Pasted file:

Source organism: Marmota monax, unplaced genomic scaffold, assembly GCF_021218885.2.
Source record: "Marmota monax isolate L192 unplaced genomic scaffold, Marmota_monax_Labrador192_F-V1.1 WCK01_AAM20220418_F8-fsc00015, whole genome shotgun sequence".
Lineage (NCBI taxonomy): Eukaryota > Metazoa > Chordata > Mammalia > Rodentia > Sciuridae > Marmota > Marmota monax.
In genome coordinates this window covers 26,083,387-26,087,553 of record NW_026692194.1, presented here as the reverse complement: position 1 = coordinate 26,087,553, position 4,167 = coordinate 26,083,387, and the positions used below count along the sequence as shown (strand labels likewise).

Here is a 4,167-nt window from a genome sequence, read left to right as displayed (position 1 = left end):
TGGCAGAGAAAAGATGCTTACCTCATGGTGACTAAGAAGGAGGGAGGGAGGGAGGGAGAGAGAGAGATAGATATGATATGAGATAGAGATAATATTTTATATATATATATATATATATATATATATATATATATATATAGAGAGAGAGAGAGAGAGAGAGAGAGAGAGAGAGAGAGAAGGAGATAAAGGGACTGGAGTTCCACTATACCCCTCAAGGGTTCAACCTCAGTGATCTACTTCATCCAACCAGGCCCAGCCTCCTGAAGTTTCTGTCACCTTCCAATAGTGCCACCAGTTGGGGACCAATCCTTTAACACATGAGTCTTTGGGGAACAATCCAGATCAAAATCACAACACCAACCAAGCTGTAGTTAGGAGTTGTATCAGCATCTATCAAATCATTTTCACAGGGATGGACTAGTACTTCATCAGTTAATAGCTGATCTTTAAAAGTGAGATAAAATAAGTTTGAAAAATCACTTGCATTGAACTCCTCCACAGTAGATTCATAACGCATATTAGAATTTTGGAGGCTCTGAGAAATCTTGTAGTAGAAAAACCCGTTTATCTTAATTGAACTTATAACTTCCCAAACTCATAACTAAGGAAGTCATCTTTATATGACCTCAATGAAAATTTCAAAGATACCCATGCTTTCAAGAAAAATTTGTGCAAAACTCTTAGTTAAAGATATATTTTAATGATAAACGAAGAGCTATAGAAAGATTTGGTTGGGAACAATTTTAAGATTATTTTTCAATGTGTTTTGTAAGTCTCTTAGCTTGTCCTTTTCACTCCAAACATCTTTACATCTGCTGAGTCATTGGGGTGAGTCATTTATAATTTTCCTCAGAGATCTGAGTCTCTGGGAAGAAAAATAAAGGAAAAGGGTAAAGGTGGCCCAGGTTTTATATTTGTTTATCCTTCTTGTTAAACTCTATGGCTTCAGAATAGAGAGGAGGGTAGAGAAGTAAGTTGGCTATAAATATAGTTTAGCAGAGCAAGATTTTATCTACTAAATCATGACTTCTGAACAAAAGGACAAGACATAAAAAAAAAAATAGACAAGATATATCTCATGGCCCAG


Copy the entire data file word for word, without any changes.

Source organism: Marmota monax, unplaced genomic scaffold, assembly GCF_021218885.2.
Source record: "Marmota monax isolate L192 unplaced genomic scaffold, Marmota_monax_Labrador192_F-V1.1 WCK01_AAM20220418_F8-fsc00015, whole genome shotgun sequence".
Lineage (NCBI taxonomy): Eukaryota > Metazoa > Chordata > Mammalia > Rodentia > Sciuridae > Marmota > Marmota monax.
In genome coordinates this window covers 26,083,387-26,087,553 of record NW_026692194.1, presented here as the reverse complement: position 1 = coordinate 26,087,553, position 4,167 = coordinate 26,083,387, and the positions used below count along the sequence as shown (strand labels likewise).

Here is a 4,167-nt window from a genome sequence, read left to right as displayed (position 1 = left end):
TGGCAGAGAAAAGATGCTTACCTCATGGTGACTAAGAAGGAGGGAGGGAGGGAGGGAGAGAGAGAGATAGATATGATATGAGATAGAGATAATATTTTATATATATATATATATATATATATATATATATATATATATAGAGAGAGAGAGAGAGAGAGAGAGAGAGAGAGAGAGAGAAGGAGATAAAGGGACTGGAGTTCCACTATACCCCTCAAGGGTTCAACCTCAGTGATCTACTTCATCCAACCAGGCCCAGCCTCCTGAAGTTTCTGTCACCTTCCAATAGTGCCACCAGTTGGGGACCAATCCTTTAACACATGAGTCTTTGGGGAACAATCCAGATCAAAATCACAACACCAACCAAGCTGTAGTTAGGAGTTGTATCAGCATCTATCAAATCATTTTCACAGGGATGGACTAGTACTTCATCAGTTAATAGCTGATCTTTAAAAGTGAGATAAAATAAGTTTGAAAAATCACTTGCATTGAACTCCTCCACAGTAGATTCATAACGCATATTAGAATTTTGGAGGCTCTGAGAAATCTTGTAGTAGAAAAACCCGTTTATCTTAATTGAACTTATAACTTCCCAAACTCATAACTAAGGAAGTCATCTTTATATGACCTCAATGAAAATTTCAAAGATACCCATGCTTTCAAGAAAAATTTGTGCAAAACTCTTAGTTAAAGATATATTTTAATGATAAACGAAGAGCTATAGAAAGATTTGGTTGGGAACAATTTTAAGATTATTTTTCAATGTGTTTTGTAAGTCTCTTAGCTTGTCCTTTTCACTCCAAACATCTTTACATCTGCTGAGTCATTGGGGTGAGTCATTTATAATTTTCCTCAGAGATCTGAGTCTCTGGGAAGAAAAATAAAGGAAAAGGGTAAAGGTGGCCCAGGTTTTATATTTGTTTATCCTTCTTGTTAAACTCTATGGCTTCAGAATAGAGAGGAGGGTAGAGAAGTAAGTTGGCTATAAATATAGTTTAGCAGAGCAAGATTTTATCTACTAAATCATGACTTCTGAACAAAAGGACAAGACATAAAAAAAAAAATAGACAAGATATATCTCATGGCCCAG